Hell's Kitchen Park
Hell’s Kitchen Park
The name Hell’s Kitchen is taken either from a notorious 1860s gang of that name or from a nickname given to the area by local police in the 1870s. Legend has it that one rookie cop commented to his more seasoned partner, “This place is hell itself.” “Hell’s a mild climate,” his partner replied, “This is hell’s kitchen.”
In the mid-1800s, this West Side neighborhood was home to many industries that served the Hudson River piers, including slaughterhouses, lumberyards, warehouses, and other factories. Impoverished groups of Irish, African-Americans, Scots and Germans moved to shacks and tenements in the area to work at the nearby factories. Many formed gangs and fought to assert themselves in the growing neighborhood, making for frequent violent clashes that earned the area its nickname.
In the late 19th Century, the extension of the Ninth Avenue Elevated Train encouraged new groups to move into this densely populated area, including Greeks and Eastern European immigrants. Large numbers of Puerto Ricans and African-Americans from the South moved into the area in the 1940s. It was this neighborhood that served as the setting for Leonard Bernstein’s musical West Side Story.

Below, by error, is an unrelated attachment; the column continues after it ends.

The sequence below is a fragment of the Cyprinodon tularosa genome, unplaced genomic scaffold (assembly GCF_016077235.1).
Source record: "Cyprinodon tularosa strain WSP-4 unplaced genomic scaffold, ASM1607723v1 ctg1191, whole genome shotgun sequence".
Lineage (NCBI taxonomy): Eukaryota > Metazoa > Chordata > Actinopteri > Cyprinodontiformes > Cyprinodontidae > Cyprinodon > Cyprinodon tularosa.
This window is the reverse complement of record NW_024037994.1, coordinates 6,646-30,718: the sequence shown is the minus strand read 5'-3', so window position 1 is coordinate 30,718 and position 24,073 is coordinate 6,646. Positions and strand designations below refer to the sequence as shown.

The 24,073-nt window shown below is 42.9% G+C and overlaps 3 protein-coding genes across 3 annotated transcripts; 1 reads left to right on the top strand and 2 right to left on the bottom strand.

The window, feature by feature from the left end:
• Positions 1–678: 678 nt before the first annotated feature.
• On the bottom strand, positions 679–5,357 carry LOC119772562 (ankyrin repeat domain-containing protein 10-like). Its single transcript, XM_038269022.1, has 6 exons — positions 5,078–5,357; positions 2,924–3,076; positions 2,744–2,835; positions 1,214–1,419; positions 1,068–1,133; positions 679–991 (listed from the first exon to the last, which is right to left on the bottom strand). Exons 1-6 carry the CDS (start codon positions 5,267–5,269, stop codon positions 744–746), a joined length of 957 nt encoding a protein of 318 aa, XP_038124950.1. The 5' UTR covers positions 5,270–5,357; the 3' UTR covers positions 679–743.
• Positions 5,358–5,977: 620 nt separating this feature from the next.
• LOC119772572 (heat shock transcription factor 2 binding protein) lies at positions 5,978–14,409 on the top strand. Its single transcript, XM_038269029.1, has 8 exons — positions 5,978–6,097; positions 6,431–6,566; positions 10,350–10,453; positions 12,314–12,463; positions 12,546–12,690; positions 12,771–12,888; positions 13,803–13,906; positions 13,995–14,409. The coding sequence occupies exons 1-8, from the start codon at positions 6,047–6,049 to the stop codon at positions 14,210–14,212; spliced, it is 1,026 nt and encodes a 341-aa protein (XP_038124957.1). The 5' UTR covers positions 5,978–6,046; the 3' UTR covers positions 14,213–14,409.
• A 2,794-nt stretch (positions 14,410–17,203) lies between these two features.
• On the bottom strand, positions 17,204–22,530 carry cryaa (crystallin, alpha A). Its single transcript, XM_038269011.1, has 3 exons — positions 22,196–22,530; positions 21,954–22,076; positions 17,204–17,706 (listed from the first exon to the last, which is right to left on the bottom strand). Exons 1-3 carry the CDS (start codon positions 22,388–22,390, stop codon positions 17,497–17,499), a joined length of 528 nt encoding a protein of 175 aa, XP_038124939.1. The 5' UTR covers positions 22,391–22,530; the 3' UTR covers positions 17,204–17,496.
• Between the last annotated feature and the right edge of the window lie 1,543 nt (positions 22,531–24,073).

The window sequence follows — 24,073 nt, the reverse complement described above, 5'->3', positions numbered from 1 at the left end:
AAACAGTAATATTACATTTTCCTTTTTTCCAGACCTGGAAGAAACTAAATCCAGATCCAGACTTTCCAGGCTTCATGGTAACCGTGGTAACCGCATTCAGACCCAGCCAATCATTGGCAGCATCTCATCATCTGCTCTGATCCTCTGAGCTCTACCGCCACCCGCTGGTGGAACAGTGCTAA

By the late 1950s, many neighborhood residents began to feel that the name had become synonymous with crime and decided to change the name of the neighborhood to Clinton, after the famous New York family that had owned the area in the 1840s. To this day, however, many residents of the neighborhood and many New Yorkers refer to the area as Hell’s Kitchen.
When local residents complained that there were few neighborhood playgrounds for their children in the 1960s, Parks began to study the possibility of constructing a park in a parking lot on 10th Avenue, between 47th and 48th Streets. On June 23, 1966, the City Board of Estimate approved the acquisition through condemnation of the land where Hell’s Kitchen Park now sits. In September of that year, $400,000 in New York State grant-in-aid was approved to acquire the lot. Land studies delayed the project for several years, and the playground opened on December 4, 1979.
Throughout the 1980s, members of the 47th Street Block Association and other residents hosted Halloween parties, barbecues and pot luck luncheons in Hell’s Kitchen Park, and worked to keep the park a safe environment by installing lights on buildings nearby. In the late 1980s, Parks built a fence around the lot, and the community’s activism continues to ensure that Hell’s Kitchen Park will remain, as its creators intended, a safe space for the people to enjoy.